Should long-term Southern Cross members be recognised in some way for their loyalty? If so, would other members be happy to pay more to fund this?
These are just two in a series of questions the member based organisation is posing to its 825,000 members. The consultation is part of a project resulting from the Society’s 2011 AGM, where members asked the Board of Directors to look at ways to recognise members of long-standing.
One of the reasons for the resolutions was member concern over rising health care costs which directly impact insurance premiums.
Southern Cross Health Society CEO Peter Tynan said, “We are taking a fresh look at this. We are not for profit so premiums reflect the claims costs of our members, which are driven by the cost of healthcare services, and members accessing those services in increasing numbers.
“If length of membership were to be recognised in some way, we need to look very closely at how it would be funded, what the implications are for all members, and for the Society’s long-term sustainability in such a competitive industry. Our members’ views are an essential component of this process – so we have released a discussion document to seek feedback (Society Board News
). There are no easy answers but we’re keen to hear what members have to say.”
The document incorporates information designed to help members consider the topic – including how premiums are structured, claims and membership data, and previous loyalty studies.
This is not the first time the Society has explored the idea of rewarding member loyalty. Over a two year period from 2005, the Society returned $26m from its reserves to 130,000 long-standing members who joined prior to 1983. This was provided through premium discounts. However, expert advice at the time was that any on-going loyalty discount was difficult for the Society to justify as, on average, long-term members can claim up to 20% more than short-term members.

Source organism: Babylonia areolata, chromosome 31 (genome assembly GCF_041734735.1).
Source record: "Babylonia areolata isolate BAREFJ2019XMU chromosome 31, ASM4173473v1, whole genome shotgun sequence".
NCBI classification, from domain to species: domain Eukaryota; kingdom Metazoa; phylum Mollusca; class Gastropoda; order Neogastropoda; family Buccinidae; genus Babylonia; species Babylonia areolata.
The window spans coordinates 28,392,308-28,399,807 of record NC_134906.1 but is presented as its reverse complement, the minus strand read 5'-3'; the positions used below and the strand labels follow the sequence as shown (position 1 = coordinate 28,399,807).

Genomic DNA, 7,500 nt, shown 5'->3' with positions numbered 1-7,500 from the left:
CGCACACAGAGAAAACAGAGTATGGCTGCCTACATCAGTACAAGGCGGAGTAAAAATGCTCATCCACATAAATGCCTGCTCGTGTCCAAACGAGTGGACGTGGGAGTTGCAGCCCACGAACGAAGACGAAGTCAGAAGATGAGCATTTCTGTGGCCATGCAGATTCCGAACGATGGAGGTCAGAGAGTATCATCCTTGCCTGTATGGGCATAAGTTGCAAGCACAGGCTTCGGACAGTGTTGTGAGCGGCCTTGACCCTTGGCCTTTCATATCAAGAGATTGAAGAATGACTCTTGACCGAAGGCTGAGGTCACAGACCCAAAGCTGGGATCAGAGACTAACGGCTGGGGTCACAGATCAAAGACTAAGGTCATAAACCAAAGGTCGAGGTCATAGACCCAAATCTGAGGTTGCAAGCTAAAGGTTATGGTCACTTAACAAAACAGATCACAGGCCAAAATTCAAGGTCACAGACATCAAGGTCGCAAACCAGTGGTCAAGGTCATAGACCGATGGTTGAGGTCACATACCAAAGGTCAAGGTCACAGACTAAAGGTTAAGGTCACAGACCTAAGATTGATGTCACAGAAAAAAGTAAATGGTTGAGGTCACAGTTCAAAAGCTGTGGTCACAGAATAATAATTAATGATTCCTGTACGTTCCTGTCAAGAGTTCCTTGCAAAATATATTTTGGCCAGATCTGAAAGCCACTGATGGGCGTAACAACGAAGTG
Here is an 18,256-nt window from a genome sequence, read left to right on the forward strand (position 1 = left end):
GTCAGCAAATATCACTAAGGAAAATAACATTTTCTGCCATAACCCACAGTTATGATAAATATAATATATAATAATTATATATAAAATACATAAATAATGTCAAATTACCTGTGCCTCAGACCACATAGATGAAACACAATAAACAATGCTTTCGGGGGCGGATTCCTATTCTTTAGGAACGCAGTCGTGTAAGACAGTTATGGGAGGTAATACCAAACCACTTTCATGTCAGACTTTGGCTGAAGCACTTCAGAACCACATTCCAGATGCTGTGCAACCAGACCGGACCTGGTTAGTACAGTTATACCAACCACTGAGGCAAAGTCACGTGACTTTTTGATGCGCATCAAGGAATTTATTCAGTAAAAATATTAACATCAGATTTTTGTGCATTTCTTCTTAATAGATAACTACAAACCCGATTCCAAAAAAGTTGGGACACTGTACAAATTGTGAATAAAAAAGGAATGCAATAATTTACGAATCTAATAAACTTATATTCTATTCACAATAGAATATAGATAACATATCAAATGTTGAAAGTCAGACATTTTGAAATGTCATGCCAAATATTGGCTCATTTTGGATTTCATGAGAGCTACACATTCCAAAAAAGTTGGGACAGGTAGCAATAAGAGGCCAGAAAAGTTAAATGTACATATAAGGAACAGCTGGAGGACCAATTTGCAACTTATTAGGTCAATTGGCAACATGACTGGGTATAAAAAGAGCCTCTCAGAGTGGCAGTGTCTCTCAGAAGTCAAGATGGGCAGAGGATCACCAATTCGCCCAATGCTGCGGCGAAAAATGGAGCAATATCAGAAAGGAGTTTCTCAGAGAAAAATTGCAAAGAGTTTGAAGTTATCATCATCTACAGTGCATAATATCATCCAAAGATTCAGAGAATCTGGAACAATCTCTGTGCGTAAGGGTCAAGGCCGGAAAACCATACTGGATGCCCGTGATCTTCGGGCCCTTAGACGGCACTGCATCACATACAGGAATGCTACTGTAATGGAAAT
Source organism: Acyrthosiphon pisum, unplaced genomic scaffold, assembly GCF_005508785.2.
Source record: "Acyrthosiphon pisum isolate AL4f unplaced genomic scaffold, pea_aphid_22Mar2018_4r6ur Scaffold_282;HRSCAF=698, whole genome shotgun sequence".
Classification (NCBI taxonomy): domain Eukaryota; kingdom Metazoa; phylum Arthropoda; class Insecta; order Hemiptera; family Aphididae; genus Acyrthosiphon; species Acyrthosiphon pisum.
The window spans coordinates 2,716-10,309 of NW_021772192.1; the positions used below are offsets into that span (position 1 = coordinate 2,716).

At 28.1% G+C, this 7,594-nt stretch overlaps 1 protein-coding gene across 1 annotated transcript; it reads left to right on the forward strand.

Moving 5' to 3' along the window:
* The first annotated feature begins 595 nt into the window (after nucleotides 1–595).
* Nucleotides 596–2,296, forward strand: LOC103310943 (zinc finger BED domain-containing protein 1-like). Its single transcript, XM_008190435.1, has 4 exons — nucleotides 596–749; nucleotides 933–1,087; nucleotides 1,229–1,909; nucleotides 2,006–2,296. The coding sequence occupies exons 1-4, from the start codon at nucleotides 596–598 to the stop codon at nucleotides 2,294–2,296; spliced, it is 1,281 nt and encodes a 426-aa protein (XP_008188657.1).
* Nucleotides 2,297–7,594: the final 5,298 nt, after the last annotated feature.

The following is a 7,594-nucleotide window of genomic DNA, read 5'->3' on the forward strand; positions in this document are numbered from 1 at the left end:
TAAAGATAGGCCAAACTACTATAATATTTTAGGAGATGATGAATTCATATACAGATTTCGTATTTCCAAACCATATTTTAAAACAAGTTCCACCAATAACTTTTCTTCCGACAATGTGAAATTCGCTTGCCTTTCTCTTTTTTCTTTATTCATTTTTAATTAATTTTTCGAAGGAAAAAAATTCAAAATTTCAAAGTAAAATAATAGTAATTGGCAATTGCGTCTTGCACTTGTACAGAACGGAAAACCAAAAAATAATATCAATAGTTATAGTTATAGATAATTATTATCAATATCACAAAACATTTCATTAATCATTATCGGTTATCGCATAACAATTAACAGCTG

Mr Tynan emphasised that, as with the previous work, the current project was primarily focused on length of membership, not age.
“We think this discussion document is something all members should have a view on. We want to hear the opinions of as many of the membership and others as possible.”
EXCERPTS FROM THE DISCUSSION DOCUMENT INCLUDE:
- What would be an appropriate duration to identify someone as a long-term or loyal member? 31% of Southern Cross members (257,000 individuals) commenced their policy at least 20 years ago, while 11% of members (91,000) have been with the Society for 30 or more years.
- Of the 257,000 people who have been with the Society for over twenty years, 109,000 are aged 20-54, 70,000 aged 55-64 and 78,000 aged 65+. If a means of recognising length of membership were found, should any of these age groups be treated differently?
- As a not-for-profit health insurer, all premium income received by the Society is used to provide health insurance services and pay claims. If the Society was to provide a discount to one group of members, how would this be funded?
About the Southern Cross Health Society:
Established in 1961, the not-for-profit Society is New Zealand’s largest health insurer, with 825,000 members nationwide.